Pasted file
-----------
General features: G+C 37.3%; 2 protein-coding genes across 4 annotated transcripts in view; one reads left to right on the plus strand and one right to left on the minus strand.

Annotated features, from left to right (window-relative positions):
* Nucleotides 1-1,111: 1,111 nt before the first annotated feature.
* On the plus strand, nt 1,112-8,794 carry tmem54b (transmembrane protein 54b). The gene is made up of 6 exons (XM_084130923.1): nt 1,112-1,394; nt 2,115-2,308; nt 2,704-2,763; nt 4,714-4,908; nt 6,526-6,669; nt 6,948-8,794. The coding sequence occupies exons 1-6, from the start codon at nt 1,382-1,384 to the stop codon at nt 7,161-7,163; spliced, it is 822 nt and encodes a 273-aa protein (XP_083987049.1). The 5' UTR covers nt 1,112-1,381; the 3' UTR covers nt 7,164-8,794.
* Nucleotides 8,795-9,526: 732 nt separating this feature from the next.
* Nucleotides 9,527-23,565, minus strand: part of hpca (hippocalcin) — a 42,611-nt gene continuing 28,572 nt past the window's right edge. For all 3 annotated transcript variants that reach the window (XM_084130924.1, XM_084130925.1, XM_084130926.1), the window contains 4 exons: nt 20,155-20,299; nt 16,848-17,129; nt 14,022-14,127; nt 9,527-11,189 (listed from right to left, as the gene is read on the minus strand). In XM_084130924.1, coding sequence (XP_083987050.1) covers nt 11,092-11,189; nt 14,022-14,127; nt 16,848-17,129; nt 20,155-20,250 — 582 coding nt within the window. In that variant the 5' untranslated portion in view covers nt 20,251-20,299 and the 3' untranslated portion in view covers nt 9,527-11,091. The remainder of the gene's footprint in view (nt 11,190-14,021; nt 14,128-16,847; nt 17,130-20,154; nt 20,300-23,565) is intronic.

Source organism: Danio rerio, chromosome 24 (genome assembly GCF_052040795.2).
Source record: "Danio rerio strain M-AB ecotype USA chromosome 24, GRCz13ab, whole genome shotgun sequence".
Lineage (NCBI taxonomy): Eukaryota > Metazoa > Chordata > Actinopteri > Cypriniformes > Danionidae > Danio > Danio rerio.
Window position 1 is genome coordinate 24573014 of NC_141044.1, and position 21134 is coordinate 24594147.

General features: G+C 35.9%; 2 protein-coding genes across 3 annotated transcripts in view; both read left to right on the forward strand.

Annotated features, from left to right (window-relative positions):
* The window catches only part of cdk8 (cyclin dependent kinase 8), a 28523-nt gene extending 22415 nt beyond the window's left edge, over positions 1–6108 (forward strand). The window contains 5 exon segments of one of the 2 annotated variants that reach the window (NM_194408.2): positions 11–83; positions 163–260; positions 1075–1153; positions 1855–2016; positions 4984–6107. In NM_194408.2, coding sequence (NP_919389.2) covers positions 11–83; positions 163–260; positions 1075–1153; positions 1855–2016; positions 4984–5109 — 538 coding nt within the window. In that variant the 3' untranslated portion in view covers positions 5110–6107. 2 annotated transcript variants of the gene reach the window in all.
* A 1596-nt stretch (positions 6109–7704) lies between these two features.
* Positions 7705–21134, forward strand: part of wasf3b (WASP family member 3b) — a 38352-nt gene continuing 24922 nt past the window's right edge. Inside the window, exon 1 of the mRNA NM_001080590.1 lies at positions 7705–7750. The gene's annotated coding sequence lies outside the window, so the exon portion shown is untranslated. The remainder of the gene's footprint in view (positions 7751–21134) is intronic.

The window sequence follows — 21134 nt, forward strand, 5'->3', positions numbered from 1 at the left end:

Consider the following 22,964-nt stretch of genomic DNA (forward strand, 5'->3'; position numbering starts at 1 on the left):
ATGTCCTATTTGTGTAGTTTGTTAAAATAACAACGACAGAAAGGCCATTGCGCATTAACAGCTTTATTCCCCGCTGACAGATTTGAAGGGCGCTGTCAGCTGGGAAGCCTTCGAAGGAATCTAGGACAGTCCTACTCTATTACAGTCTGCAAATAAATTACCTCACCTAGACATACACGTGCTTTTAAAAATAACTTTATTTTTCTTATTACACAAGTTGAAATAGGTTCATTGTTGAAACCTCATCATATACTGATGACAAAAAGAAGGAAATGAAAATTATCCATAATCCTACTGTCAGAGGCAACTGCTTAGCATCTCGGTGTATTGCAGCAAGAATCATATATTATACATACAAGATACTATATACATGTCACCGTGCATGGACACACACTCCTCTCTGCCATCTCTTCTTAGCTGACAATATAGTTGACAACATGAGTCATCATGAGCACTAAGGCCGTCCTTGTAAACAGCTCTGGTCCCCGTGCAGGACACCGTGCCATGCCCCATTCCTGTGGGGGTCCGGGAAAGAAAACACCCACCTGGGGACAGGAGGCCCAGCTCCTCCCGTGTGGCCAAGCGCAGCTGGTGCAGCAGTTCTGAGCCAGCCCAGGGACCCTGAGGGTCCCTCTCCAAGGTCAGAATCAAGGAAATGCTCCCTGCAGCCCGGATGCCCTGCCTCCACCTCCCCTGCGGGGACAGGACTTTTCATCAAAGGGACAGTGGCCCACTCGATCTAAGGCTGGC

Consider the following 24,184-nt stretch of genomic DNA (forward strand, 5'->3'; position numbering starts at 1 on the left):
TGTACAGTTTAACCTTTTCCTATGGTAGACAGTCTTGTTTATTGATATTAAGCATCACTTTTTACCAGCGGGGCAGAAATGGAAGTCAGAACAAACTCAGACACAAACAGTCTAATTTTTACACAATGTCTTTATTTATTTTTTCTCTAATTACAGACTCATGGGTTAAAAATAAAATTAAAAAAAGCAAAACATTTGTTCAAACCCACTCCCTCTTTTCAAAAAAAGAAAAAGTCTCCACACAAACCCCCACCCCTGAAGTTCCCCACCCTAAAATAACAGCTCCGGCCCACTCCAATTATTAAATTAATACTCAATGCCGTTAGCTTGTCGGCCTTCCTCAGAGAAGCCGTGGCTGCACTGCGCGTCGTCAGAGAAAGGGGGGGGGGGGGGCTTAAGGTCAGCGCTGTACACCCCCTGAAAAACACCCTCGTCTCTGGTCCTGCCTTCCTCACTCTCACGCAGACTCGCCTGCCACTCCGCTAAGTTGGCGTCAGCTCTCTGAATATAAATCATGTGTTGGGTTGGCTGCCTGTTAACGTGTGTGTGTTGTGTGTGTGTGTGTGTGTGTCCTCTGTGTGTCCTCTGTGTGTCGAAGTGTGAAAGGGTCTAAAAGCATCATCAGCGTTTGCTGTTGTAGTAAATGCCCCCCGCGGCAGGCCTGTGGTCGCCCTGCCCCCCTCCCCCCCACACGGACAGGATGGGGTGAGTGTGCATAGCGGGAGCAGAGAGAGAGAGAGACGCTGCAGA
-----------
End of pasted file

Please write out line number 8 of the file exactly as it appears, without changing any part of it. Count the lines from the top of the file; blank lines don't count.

Source record: "Danio rerio strain M-AB ecotype USA chromosome 24, GRCz13ab, whole genome shotgun sequence".